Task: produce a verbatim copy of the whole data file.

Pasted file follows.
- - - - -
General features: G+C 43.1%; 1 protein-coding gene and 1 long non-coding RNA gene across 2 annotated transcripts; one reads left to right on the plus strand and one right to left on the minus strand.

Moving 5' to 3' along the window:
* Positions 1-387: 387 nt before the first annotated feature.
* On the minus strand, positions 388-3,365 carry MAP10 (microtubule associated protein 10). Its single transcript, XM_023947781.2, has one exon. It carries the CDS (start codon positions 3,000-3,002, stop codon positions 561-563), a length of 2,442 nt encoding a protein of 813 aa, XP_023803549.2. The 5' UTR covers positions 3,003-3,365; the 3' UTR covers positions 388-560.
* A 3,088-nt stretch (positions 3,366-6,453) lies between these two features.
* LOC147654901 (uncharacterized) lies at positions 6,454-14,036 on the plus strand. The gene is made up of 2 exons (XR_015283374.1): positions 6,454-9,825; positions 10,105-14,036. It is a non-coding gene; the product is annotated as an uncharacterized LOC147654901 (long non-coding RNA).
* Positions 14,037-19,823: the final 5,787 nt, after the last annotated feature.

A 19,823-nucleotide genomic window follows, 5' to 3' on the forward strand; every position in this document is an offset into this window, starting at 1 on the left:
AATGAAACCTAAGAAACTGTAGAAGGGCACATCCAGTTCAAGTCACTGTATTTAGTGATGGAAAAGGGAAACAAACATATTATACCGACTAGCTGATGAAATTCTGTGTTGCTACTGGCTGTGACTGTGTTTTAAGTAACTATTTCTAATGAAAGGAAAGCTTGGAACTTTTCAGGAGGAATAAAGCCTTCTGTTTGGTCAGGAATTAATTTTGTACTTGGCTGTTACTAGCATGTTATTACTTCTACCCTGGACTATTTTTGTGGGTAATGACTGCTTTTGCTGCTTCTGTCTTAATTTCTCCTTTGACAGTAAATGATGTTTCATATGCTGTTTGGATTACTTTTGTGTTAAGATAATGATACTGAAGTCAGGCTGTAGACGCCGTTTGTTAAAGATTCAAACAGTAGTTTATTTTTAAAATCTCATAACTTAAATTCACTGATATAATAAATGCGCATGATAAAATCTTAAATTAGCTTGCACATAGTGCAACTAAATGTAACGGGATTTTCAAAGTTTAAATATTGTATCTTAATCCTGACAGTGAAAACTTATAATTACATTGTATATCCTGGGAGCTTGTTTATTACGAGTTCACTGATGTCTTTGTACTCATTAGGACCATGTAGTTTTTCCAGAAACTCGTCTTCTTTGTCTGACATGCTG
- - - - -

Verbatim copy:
General features: G+C 43.1%; 1 protein-coding gene and 1 long non-coding RNA gene across 2 annotated transcripts; one reads left to right on the plus strand and one right to left on the minus strand.

Moving 5' to 3' along the window:
* Positions 1-387: 387 nt before the first annotated feature.
* On the minus strand, positions 388-3,365 carry MAP10 (microtubule associated protein 10). Its single transcript, XM_023947781.2, has one exon. It carries the CDS (start codon positions 3,000-3,002, stop codon positions 561-563), a length of 2,442 nt encoding a protein of 813 aa, XP_023803549.2. The 5' UTR covers positions 3,003-3,365; the 3' UTR covers positions 388-560.
* A 3,088-nt stretch (positions 3,366-6,453) lies between these two features.
* LOC147654901 (uncharacterized) lies at positions 6,454-14,036 on the plus strand. The gene is made up of 2 exons (XR_015283374.1): positions 6,454-9,825; positions 10,105-14,036. It is a non-coding gene; the product is annotated as an uncharacterized LOC147654901 (long non-coding RNA).
* Positions 14,037-19,823: the final 5,787 nt, after the last annotated feature.

A 19,823-nucleotide genomic window follows, 5' to 3' on the forward strand; every position in this document is an offset into this window, starting at 1 on the left:
AATGAAACCTAAGAAACTGTAGAAGGGCACATCCAGTTCAAGTCACTGTATTTAGTGATGGAAAAGGGAAACAAACATATTATACCGACTAGCTGATGAAATTCTGTGTTGCTACTGGCTGTGACTGTGTTTTAAGTAACTATTTCTAATGAAAGGAAAGCTTGGAACTTTTCAGGAGGAATAAAGCCTTCTGTTTGGTCAGGAATTAATTTTGTACTTGGCTGTTACTAGCATGTTATTACTTCTACCCTGGACTATTTTTGTGGGTAATGACTGCTTTTGCTGCTTCTGTCTTAATTTCTCCTTTGACAGTAAATGATGTTTCATATGCTGTTTGGATTACTTTTGTGTTAAGATAATGATACTGAAGTCAGGCTGTAGACGCCGTTTGTTAAAGATTCAAACAGTAGTTTATTTTTAAAATCTCATAACTTAAATTCACTGATATAATAAATGCGCATGATAAAATCTTAAATTAGCTTGCACATAGTGCAACTAAATGTAACGGGATTTTCAAAGTTTAAATATTGTATCTTAATCCTGACAGTGAAAACTTATAATTACATTGTATATCCTGGGAGCTTGTTTATTACGAGTTCACTGATGTCTTTGTACTCATTAGGACCATGTAGTTTTTCCAGAAACTCGTCTTCTTTGTCTGACATGCTG